Attentional Control in fragile X syndrome
Attention problems in fragile X syndrome (FXS) are often stated as one of the most impairing features that is associated with the syndrome. However there have only been a few studies that have looked at the development of inhibitory control in very young children. In a recent study, Bridgette Tonnsen and colleagues compared attentional control between children with fragile X syndrome and typically developing children who were matched on chronological or mental age.
The study used a variety of different assessment measures, including a snack delay task where the children had to wait for a signal before they were able to eat a snack which was in front of them, as well as parental assessment of the problem behaviours they see in their children.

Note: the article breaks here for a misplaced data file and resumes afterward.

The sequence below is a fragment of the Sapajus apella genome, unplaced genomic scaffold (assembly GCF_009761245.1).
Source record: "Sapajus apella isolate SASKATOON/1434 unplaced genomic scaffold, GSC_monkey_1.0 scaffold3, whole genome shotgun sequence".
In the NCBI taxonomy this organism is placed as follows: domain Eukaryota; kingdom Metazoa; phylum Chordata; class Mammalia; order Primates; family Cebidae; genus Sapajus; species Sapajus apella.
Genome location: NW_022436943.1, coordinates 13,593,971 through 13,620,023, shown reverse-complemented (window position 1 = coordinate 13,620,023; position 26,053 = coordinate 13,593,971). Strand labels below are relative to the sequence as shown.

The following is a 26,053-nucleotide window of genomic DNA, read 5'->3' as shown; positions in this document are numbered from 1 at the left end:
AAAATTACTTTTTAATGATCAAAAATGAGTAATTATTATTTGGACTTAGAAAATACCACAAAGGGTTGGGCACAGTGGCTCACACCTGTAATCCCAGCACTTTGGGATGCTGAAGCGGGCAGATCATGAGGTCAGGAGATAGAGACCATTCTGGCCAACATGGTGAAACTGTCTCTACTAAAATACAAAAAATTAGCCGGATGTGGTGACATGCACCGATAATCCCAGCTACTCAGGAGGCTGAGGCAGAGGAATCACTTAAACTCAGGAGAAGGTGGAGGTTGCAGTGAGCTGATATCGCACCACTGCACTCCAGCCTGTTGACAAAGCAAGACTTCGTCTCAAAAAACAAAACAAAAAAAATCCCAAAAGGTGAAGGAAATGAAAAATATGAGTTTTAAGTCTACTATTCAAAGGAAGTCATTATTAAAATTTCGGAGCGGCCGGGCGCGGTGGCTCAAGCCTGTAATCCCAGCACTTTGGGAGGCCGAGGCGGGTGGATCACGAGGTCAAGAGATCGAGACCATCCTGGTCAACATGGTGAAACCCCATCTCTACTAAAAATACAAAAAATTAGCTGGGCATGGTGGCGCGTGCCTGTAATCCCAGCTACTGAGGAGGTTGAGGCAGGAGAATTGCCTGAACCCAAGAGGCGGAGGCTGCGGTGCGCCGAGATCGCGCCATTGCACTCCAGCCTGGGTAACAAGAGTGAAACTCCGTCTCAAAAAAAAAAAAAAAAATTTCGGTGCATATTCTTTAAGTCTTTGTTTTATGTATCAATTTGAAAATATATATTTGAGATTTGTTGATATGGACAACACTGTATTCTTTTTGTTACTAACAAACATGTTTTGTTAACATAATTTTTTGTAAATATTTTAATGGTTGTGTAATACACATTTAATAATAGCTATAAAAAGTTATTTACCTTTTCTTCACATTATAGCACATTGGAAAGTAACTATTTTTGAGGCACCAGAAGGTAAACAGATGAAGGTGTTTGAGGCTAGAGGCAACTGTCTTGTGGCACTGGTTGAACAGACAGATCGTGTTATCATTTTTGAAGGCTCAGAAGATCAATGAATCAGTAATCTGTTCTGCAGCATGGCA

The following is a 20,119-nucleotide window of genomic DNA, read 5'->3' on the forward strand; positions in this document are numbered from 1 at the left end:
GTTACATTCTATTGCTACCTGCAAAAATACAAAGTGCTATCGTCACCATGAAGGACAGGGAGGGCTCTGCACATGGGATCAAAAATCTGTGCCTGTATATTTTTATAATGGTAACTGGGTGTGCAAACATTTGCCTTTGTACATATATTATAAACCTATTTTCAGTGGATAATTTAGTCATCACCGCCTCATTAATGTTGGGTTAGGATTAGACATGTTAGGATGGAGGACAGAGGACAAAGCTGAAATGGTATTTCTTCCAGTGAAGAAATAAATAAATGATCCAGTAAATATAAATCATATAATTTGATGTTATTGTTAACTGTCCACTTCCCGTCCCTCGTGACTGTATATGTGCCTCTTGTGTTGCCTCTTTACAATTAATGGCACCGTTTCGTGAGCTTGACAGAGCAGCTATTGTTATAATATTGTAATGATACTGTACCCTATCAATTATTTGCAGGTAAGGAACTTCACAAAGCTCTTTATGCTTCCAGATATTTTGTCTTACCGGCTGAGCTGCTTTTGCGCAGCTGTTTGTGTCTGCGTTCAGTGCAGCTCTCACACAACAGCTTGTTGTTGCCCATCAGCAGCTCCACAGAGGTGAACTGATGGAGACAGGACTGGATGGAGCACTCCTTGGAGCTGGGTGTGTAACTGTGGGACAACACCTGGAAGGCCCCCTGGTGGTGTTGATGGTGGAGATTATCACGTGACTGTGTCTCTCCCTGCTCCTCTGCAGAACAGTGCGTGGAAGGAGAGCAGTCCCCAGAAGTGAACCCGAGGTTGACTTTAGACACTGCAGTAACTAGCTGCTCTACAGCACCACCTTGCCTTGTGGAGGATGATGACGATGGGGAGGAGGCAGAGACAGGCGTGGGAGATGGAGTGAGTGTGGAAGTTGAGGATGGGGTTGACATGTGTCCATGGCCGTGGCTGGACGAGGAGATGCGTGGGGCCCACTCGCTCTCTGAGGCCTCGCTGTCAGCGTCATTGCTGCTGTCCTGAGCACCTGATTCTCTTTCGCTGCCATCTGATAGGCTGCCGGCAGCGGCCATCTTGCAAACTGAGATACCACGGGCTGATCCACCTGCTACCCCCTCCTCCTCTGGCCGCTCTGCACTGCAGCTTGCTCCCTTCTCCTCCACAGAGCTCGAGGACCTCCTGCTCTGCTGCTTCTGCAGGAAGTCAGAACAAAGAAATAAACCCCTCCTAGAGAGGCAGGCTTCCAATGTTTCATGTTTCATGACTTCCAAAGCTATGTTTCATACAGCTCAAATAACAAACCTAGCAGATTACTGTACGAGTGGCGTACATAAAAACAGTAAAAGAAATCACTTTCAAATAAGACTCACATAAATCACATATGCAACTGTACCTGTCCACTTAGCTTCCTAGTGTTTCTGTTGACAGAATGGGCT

This study showed that there are persistent deficits in attentional control, and that these deficits are present even in very young children (aged 3-6) with fragile X syndrome. These early attentional control difficulties are related to broader attentional behaviour problems, and may limit a child’s opportunity to learn from and engage with the environment. This can limit developmental growth alongside increasing the risk of further behavioural problems. Despite the poorer attention overall that is seen in fragile X syndrome, attentional control does improve with age. This study highlights the need for early intervention, while the child is still of preschool age in order to maximise the potential development for the child.